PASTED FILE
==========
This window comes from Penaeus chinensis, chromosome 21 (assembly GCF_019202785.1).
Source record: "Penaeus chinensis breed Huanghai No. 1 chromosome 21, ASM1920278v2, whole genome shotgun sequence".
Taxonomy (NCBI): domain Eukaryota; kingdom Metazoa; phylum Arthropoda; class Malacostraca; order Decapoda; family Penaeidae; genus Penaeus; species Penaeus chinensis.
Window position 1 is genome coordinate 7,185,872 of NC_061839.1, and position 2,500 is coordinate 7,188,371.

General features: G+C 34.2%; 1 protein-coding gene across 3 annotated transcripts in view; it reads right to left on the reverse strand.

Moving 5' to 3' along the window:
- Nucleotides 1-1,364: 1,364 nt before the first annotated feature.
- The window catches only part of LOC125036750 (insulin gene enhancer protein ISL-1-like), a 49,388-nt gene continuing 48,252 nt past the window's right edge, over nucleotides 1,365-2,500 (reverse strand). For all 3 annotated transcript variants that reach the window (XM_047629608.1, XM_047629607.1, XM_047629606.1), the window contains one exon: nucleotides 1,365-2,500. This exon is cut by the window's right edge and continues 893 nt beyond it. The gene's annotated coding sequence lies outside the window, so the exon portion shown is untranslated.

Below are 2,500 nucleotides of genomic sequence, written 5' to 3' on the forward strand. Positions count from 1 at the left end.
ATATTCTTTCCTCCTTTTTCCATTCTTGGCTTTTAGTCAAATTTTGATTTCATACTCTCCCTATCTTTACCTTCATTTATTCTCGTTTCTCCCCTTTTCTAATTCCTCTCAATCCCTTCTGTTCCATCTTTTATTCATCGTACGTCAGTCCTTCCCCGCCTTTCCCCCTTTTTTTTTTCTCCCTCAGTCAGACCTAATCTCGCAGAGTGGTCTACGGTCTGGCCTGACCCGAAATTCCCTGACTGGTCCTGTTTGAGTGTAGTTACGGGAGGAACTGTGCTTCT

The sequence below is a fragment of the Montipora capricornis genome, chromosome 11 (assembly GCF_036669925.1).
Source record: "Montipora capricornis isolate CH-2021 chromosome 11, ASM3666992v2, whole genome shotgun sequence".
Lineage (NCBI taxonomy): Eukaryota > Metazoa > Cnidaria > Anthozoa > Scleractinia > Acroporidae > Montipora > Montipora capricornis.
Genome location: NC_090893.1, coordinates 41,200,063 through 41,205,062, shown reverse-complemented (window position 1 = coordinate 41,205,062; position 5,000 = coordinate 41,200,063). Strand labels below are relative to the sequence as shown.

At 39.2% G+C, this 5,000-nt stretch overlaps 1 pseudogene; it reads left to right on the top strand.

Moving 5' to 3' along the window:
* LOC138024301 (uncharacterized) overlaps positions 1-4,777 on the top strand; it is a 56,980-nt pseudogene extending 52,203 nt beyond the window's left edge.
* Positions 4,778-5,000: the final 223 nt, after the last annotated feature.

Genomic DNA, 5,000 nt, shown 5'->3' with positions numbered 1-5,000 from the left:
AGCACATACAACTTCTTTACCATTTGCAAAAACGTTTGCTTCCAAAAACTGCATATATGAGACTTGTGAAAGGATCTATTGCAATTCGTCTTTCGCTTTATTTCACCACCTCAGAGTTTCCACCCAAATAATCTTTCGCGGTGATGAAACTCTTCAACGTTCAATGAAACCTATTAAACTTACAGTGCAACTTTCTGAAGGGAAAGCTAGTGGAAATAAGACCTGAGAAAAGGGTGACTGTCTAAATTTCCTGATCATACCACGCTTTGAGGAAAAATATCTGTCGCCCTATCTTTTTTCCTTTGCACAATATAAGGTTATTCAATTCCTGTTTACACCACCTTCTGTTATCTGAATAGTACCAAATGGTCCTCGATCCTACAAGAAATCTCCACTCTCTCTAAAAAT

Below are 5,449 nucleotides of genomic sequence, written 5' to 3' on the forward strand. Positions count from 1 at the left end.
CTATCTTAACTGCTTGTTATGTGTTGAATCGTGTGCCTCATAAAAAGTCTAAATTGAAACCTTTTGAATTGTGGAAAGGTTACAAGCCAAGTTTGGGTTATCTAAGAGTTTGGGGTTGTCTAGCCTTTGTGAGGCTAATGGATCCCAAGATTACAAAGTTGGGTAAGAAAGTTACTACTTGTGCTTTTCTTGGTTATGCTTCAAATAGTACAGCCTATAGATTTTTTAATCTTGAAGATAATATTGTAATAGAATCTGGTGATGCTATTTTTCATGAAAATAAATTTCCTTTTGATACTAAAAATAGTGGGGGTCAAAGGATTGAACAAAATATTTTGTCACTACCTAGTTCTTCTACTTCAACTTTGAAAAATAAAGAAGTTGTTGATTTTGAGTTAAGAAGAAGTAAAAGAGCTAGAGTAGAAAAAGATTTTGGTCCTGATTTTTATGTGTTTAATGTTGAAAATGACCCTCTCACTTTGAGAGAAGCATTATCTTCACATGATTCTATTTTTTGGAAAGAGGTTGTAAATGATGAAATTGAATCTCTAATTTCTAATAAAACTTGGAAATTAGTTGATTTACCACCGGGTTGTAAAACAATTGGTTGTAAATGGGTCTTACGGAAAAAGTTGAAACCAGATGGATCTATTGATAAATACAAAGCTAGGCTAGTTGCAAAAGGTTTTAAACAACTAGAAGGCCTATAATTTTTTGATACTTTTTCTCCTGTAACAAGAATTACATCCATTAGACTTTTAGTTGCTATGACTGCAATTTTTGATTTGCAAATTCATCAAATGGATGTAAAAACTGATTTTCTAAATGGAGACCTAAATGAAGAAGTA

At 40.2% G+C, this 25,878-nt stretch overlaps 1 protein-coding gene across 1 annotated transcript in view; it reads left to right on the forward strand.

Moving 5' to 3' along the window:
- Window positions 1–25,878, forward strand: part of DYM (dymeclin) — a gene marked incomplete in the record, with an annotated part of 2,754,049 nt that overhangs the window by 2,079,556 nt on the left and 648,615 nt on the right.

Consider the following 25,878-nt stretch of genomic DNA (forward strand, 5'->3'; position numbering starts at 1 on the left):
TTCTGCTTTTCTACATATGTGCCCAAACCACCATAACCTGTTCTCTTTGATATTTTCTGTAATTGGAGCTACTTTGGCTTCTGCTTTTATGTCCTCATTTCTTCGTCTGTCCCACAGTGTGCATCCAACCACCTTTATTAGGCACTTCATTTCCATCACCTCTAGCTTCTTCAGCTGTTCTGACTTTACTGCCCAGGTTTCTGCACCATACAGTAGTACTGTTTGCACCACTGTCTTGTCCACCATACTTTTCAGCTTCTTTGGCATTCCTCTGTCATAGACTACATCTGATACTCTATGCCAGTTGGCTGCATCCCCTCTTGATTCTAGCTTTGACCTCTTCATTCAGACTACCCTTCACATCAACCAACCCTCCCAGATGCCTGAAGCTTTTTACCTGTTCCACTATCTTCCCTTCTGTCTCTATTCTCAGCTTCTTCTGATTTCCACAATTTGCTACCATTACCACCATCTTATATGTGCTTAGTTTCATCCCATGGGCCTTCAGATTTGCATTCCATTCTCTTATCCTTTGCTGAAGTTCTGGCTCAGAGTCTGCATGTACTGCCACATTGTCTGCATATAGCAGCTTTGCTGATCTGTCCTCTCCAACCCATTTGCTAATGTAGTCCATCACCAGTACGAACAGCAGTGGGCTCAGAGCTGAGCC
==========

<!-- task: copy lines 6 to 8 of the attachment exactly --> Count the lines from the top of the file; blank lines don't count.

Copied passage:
Moving 5' to 3' along the window:
- Nucleotides 1-1,364: 1,364 nt before the first annotated feature.
- The window catches only part of LOC125036750 (insulin gene enhancer protein ISL-1-like), a 49,388-nt gene continuing 48,252 nt past the window's right edge, over nucleotides 1,365-2,500 (reverse strand). For all 3 annotated transcript variants that reach the window (XM_047629608.1, XM_047629607.1, XM_047629606.1), the window contains one exon: nucleotides 1,365-2,500. This exon is cut by the window's right edge and continues 893 nt beyond it. The gene's annotated coding sequence lies outside the window, so the exon portion shown is untranslated.